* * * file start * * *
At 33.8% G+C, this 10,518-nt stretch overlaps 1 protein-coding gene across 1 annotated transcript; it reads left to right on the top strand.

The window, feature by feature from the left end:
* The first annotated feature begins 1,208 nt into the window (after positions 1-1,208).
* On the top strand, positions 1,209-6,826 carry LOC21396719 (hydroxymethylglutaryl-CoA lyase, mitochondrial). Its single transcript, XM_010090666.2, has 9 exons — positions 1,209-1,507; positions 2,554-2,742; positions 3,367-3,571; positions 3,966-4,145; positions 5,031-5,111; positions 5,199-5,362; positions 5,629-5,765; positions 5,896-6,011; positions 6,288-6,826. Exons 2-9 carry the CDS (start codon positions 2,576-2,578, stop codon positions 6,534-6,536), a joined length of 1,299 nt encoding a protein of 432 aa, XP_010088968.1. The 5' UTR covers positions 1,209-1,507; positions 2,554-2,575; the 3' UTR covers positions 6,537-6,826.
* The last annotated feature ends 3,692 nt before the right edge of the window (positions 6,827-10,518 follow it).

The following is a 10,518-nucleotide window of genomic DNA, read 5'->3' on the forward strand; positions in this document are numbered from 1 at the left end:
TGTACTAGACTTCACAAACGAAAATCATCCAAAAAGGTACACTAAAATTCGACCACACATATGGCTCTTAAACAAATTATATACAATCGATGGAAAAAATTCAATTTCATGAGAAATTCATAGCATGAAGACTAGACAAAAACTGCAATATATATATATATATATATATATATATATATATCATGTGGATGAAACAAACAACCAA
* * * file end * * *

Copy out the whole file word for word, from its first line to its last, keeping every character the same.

At 33.8% G+C, this 10,518-nt stretch overlaps 1 protein-coding gene across 1 annotated transcript; it reads left to right on the top strand.

The window, feature by feature from the left end:
* The first annotated feature begins 1,208 nt into the window (after positions 1-1,208).
* On the top strand, positions 1,209-6,826 carry LOC21396719 (hydroxymethylglutaryl-CoA lyase, mitochondrial). Its single transcript, XM_010090666.2, has 9 exons — positions 1,209-1,507; positions 2,554-2,742; positions 3,367-3,571; positions 3,966-4,145; positions 5,031-5,111; positions 5,199-5,362; positions 5,629-5,765; positions 5,896-6,011; positions 6,288-6,826. Exons 2-9 carry the CDS (start codon positions 2,576-2,578, stop codon positions 6,534-6,536), a joined length of 1,299 nt encoding a protein of 432 aa, XP_010088968.1. The 5' UTR covers positions 1,209-1,507; positions 2,554-2,575; the 3' UTR covers positions 6,537-6,826.
* The last annotated feature ends 3,692 nt before the right edge of the window (positions 6,827-10,518 follow it).

The following is a 10,518-nucleotide window of genomic DNA, read 5'->3' on the forward strand; positions in this document are numbered from 1 at the left end:
TGTACTAGACTTCACAAACGAAAATCATCCAAAAAGGTACACTAAAATTCGACCACACATATGGCTCTTAAACAAATTATATACAATCGATGGAAAAAATTCAATTTCATGAGAAATTCATAGCATGAAGACTAGACAAAAACTGCAATATATATATATATATATATATATATATATATATCATGTGGATGAAACAAACAACCAA